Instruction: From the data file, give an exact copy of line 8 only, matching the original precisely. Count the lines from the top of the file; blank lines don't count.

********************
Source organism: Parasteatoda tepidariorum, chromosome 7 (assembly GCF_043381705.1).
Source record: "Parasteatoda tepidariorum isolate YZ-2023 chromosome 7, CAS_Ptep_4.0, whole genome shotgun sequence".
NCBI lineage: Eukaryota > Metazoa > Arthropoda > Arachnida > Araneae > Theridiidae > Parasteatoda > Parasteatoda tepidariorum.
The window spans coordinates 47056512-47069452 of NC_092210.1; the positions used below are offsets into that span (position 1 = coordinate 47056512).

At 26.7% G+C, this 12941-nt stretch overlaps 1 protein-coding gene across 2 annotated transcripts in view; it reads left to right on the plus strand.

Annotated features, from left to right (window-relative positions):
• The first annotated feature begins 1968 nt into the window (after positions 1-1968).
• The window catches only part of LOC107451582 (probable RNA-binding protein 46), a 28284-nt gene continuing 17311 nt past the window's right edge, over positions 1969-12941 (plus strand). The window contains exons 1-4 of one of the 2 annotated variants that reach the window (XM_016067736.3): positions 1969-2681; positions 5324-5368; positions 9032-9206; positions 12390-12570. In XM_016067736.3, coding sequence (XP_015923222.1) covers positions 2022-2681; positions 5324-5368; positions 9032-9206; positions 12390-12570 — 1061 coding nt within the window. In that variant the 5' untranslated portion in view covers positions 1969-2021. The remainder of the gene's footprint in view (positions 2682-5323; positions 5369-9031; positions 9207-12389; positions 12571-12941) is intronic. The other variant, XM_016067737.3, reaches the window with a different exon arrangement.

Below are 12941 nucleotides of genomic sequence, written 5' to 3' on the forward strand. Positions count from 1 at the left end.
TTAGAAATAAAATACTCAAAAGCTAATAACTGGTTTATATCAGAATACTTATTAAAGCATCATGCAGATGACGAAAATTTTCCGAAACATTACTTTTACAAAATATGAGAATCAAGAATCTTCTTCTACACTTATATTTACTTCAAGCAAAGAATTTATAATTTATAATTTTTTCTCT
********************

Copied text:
• The window catches only part of LOC107451582 (probable RNA-binding protein 46), a 28284-nt gene continuing 17311 nt past the window's right edge, over positions 1969-12941 (plus strand). The window contains exons 1-4 of one of the 2 annotated variants that reach the window (XM_016067736.3): positions 1969-2681; positions 5324-5368; positions 9032-9206; positions 12390-12570. In XM_016067736.3, coding sequence (XP_015923222.1) covers positions 2022-2681; positions 5324-5368; positions 9032-9206; positions 12390-12570 — 1061 coding nt within the window. In that variant the 5' untranslated portion in view covers positions 1969-2021. The remainder of the gene's footprint in view (positions 2682-5323; positions 5369-9031; positions 9207-12389; positions 12571-12941) is intronic. The other variant, XM_016067737.3, reaches the window with a different exon arrangement.